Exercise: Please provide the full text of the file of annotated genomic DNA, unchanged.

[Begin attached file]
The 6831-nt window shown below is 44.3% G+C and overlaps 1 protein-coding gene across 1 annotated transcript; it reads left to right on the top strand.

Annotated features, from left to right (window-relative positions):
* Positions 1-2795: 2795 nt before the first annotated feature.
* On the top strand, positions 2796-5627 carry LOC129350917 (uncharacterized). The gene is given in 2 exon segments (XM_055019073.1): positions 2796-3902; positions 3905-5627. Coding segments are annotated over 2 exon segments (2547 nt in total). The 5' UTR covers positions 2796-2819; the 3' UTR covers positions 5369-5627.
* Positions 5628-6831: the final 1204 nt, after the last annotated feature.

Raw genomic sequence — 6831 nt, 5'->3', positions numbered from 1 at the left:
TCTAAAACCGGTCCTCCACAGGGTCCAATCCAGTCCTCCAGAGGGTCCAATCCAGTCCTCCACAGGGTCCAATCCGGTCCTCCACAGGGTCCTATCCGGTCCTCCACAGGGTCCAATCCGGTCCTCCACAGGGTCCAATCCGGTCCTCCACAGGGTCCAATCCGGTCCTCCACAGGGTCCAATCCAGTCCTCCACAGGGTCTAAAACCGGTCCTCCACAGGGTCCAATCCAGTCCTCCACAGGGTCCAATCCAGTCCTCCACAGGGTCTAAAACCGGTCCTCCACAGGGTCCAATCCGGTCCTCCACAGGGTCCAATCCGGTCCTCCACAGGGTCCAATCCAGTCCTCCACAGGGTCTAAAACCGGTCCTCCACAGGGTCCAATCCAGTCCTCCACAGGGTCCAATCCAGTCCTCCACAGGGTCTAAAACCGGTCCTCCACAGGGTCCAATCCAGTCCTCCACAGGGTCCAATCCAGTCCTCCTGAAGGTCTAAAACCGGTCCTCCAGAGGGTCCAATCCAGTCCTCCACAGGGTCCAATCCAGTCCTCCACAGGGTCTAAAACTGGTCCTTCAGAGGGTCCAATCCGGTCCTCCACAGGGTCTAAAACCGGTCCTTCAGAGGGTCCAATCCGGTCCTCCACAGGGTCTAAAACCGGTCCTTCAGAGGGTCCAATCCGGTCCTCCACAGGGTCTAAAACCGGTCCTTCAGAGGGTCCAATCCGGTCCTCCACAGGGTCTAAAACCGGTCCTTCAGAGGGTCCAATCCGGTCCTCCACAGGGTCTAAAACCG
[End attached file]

The 6831-nt window shown below is 44.3% G+C and overlaps 1 protein-coding gene across 1 annotated transcript; it reads left to right on the top strand.

Annotated features, from left to right (window-relative positions):
* Positions 1-2795: 2795 nt before the first annotated feature.
* On the top strand, positions 2796-5627 carry LOC129350917 (uncharacterized). The gene is given in 2 exon segments (XM_055019073.1): positions 2796-3902; positions 3905-5627. Coding segments are annotated over 2 exon segments (2547 nt in total). The 5' UTR covers positions 2796-2819; the 3' UTR covers positions 5369-5627.
* Positions 5628-6831: the final 1204 nt, after the last annotated feature.

Raw genomic sequence — 6831 nt, 5'->3', positions numbered from 1 at the left:
TCTAAAACCGGTCCTCCACAGGGTCCAATCCAGTCCTCCAGAGGGTCCAATCCAGTCCTCCACAGGGTCCAATCCGGTCCTCCACAGGGTCCTATCCGGTCCTCCACAGGGTCCAATCCGGTCCTCCACAGGGTCCAATCCGGTCCTCCACAGGGTCCAATCCGGTCCTCCACAGGGTCCAATCCAGTCCTCCACAGGGTCTAAAACCGGTCCTCCACAGGGTCCAATCCAGTCCTCCACAGGGTCCAATCCAGTCCTCCACAGGGTCTAAAACCGGTCCTCCACAGGGTCCAATCCGGTCCTCCACAGGGTCCAATCCGGTCCTCCACAGGGTCCAATCCAGTCCTCCACAGGGTCTAAAACCGGTCCTCCACAGGGTCCAATCCAGTCCTCCACAGGGTCCAATCCAGTCCTCCACAGGGTCTAAAACCGGTCCTCCACAGGGTCCAATCCAGTCCTCCACAGGGTCCAATCCAGTCCTCCTGAAGGTCTAAAACCGGTCCTCCAGAGGGTCCAATCCAGTCCTCCACAGGGTCCAATCCAGTCCTCCACAGGGTCTAAAACTGGTCCTTCAGAGGGTCCAATCCGGTCCTCCACAGGGTCTAAAACCGGTCCTTCAGAGGGTCCAATCCGGTCCTCCACAGGGTCTAAAACCGGTCCTTCAGAGGGTCCAATCCGGTCCTCCACAGGGTCTAAAACCGGTCCTTCAGAGGGTCCAATCCGGTCCTCCACAGGGTCTAAAACCGGTCCTTCAGAGGGTCCAATCCGGTCCTCCACAGGGTCTAAAACCG